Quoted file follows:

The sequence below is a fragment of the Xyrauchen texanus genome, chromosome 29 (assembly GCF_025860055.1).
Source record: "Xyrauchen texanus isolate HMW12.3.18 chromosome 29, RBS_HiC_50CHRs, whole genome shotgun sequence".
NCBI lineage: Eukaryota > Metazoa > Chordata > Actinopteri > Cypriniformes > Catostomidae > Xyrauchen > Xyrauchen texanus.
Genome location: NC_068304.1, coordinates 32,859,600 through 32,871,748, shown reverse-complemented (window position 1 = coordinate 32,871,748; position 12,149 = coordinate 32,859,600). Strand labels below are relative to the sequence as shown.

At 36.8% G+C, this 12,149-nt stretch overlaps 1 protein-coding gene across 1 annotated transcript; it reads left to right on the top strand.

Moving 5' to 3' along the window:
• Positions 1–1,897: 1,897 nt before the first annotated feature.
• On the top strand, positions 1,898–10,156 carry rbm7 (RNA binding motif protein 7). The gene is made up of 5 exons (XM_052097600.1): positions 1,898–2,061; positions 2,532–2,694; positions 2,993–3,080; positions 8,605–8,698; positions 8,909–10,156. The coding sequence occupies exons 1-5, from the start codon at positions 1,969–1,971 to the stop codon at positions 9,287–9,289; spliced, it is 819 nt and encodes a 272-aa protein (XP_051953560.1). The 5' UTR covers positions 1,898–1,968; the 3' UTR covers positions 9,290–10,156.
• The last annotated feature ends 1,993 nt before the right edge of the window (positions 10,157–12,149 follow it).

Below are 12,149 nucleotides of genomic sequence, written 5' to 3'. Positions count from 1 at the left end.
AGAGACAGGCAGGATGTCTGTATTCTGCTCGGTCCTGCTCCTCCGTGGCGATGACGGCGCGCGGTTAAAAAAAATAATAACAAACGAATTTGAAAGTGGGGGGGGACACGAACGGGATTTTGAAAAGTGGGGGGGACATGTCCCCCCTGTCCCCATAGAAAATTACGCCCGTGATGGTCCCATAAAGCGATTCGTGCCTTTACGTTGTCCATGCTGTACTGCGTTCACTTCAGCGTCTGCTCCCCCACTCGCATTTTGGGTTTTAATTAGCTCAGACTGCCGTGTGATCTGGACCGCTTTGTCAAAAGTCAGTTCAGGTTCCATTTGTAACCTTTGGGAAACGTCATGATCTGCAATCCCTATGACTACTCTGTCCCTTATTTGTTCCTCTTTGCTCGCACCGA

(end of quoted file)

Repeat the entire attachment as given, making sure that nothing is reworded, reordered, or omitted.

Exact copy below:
The sequence below is a fragment of the Xyrauchen texanus genome, chromosome 29 (assembly GCF_025860055.1).
Source record: "Xyrauchen texanus isolate HMW12.3.18 chromosome 29, RBS_HiC_50CHRs, whole genome shotgun sequence".
NCBI lineage: Eukaryota > Metazoa > Chordata > Actinopteri > Cypriniformes > Catostomidae > Xyrauchen > Xyrauchen texanus.
Genome location: NC_068304.1, coordinates 32,859,600 through 32,871,748, shown reverse-complemented (window position 1 = coordinate 32,871,748; position 12,149 = coordinate 32,859,600). Strand labels below are relative to the sequence as shown.

At 36.8% G+C, this 12,149-nt stretch overlaps 1 protein-coding gene across 1 annotated transcript; it reads left to right on the top strand.

Moving 5' to 3' along the window:
• Positions 1–1,897: 1,897 nt before the first annotated feature.
• On the top strand, positions 1,898–10,156 carry rbm7 (RNA binding motif protein 7). The gene is made up of 5 exons (XM_052097600.1): positions 1,898–2,061; positions 2,532–2,694; positions 2,993–3,080; positions 8,605–8,698; positions 8,909–10,156. The coding sequence occupies exons 1-5, from the start codon at positions 1,969–1,971 to the stop codon at positions 9,287–9,289; spliced, it is 819 nt and encodes a 272-aa protein (XP_051953560.1). The 5' UTR covers positions 1,898–1,968; the 3' UTR covers positions 9,290–10,156.
• The last annotated feature ends 1,993 nt before the right edge of the window (positions 10,157–12,149 follow it).

Below are 12,149 nucleotides of genomic sequence, written 5' to 3'. Positions count from 1 at the left end.
AGAGACAGGCAGGATGTCTGTATTCTGCTCGGTCCTGCTCCTCCGTGGCGATGACGGCGCGCGGTTAAAAAAAATAATAACAAACGAATTTGAAAGTGGGGGGGGACACGAACGGGATTTTGAAAAGTGGGGGGGACATGTCCCCCCTGTCCCCATAGAAAATTACGCCCGTGATGGTCCCATAAAGCGATTCGTGCCTTTACGTTGTCCATGCTGTACTGCGTTCACTTCAGCGTCTGCTCCCCCACTCGCATTTTGGGTTTTAATTAGCTCAGACTGCCGTGTGATCTGGACCGCTTTGTCAAAAGTCAGTTCAGGTTCCATTTGTAACCTTTGGGAAACGTCATGATCTGCAATCCCTATGACTACTCTGTCCCTTATTTGTTCCTCTTTGCTCGCACCGA